Following government commitments to reducing health inequalities from 1997 onwards, the UK has been recognised as a global leader in health inequalities research and policy. Yet, health inequalities have continued to widen by most measures, prompting calls for new research agendas and ‘advocacy’ to facilitate greater public support for the upstream policies that evidence suggests are required. However, there is currently no agreement as to what new research might involve or precisely what public health egalitarians ought to be advocating. This paper presents an analysis of discussions between 56 academic researchers to consider the feasibility that research-informed advocacy around particular ‘solutions’ to health inequalities may emerge in the UK. The data indicate there is a consensus that more should be been done to learn from post-1997 efforts to reduce health inequalities, and an obvious desire to provide clearer policy guidance in future. However, discussions regarding where researchers should now focus their efforts, and who researchers ought to be engaging with, reveal three distinct ways of approaching health inequalities, each of which has its own epistemological foundations. Such differences imply consensus around reducing health inequalities is unlikely to materialise. Instead, progress seems most likely if all three approaches are simultaneously enabled.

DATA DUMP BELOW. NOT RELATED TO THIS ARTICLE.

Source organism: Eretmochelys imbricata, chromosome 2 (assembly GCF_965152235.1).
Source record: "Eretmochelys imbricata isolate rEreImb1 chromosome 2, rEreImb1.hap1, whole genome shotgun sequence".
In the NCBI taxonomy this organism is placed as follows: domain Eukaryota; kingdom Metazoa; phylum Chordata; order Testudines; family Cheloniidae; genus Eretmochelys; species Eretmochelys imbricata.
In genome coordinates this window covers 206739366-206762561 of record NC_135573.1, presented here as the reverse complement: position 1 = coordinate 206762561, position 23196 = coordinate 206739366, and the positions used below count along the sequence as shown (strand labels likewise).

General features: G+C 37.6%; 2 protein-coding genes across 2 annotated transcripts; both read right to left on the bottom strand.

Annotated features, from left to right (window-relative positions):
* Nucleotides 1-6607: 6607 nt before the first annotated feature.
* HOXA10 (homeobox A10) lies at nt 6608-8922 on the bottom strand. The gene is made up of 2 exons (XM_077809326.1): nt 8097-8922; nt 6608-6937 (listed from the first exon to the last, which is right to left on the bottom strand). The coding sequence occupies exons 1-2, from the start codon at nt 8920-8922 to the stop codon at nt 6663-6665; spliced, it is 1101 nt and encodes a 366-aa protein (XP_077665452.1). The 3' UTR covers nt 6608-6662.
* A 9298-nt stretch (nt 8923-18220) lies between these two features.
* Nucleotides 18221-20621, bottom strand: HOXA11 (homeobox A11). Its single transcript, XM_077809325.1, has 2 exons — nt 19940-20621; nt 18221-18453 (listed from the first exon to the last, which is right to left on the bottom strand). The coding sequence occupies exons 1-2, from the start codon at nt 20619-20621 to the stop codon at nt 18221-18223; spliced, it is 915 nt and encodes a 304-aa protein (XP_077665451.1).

- health inequalities
- evidence-based policy